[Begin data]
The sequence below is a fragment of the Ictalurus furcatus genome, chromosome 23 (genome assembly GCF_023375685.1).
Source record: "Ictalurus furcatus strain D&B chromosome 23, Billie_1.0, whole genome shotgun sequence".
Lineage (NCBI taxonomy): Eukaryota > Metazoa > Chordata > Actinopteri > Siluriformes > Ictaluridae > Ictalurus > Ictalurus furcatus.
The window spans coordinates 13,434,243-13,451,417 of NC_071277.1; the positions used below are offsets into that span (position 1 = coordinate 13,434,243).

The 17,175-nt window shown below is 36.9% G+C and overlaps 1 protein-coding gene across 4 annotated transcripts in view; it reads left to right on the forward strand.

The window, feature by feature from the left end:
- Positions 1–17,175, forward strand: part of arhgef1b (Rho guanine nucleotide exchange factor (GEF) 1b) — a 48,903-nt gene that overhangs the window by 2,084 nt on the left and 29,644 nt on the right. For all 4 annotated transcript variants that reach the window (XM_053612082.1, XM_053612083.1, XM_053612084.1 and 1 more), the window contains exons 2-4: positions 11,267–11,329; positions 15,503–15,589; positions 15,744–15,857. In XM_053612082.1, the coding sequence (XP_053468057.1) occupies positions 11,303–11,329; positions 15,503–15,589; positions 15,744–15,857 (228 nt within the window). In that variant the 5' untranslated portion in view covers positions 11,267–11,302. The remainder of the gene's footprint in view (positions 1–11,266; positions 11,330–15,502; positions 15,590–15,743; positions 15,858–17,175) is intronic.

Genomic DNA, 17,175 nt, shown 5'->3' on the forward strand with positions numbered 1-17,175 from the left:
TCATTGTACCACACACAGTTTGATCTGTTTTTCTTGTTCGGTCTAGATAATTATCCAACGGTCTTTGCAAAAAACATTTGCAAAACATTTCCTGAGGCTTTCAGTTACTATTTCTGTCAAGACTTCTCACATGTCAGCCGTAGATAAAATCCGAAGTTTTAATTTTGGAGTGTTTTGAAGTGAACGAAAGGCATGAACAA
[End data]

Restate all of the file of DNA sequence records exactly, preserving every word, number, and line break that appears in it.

The sequence below is a fragment of the Ictalurus furcatus genome, chromosome 23 (genome assembly GCF_023375685.1).
Source record: "Ictalurus furcatus strain D&B chromosome 23, Billie_1.0, whole genome shotgun sequence".
Lineage (NCBI taxonomy): Eukaryota > Metazoa > Chordata > Actinopteri > Siluriformes > Ictaluridae > Ictalurus > Ictalurus furcatus.
The window spans coordinates 13,434,243-13,451,417 of NC_071277.1; the positions used below are offsets into that span (position 1 = coordinate 13,434,243).

The 17,175-nt window shown below is 36.9% G+C and overlaps 1 protein-coding gene across 4 annotated transcripts in view; it reads left to right on the forward strand.

The window, feature by feature from the left end:
- Positions 1–17,175, forward strand: part of arhgef1b (Rho guanine nucleotide exchange factor (GEF) 1b) — a 48,903-nt gene that overhangs the window by 2,084 nt on the left and 29,644 nt on the right. For all 4 annotated transcript variants that reach the window (XM_053612082.1, XM_053612083.1, XM_053612084.1 and 1 more), the window contains exons 2-4: positions 11,267–11,329; positions 15,503–15,589; positions 15,744–15,857. In XM_053612082.1, the coding sequence (XP_053468057.1) occupies positions 11,303–11,329; positions 15,503–15,589; positions 15,744–15,857 (228 nt within the window). In that variant the 5' untranslated portion in view covers positions 11,267–11,302. The remainder of the gene's footprint in view (positions 1–11,266; positions 11,330–15,502; positions 15,590–15,743; positions 15,858–17,175) is intronic.

Genomic DNA, 17,175 nt, shown 5'->3' on the forward strand with positions numbered 1-17,175 from the left:
TCATTGTACCACACACAGTTTGATCTGTTTTTCTTGTTCGGTCTAGATAATTATCCAACGGTCTTTGCAAAAAACATTTGCAAAACATTTCCTGAGGCTTTCAGTTACTATTTCTGTCAAGACTTCTCACATGTCAGCCGTAGATAAAATCCGAAGTTTTAATTTTGGAGTGTTTTGAAGTGAACGAAAGGCATGAACAA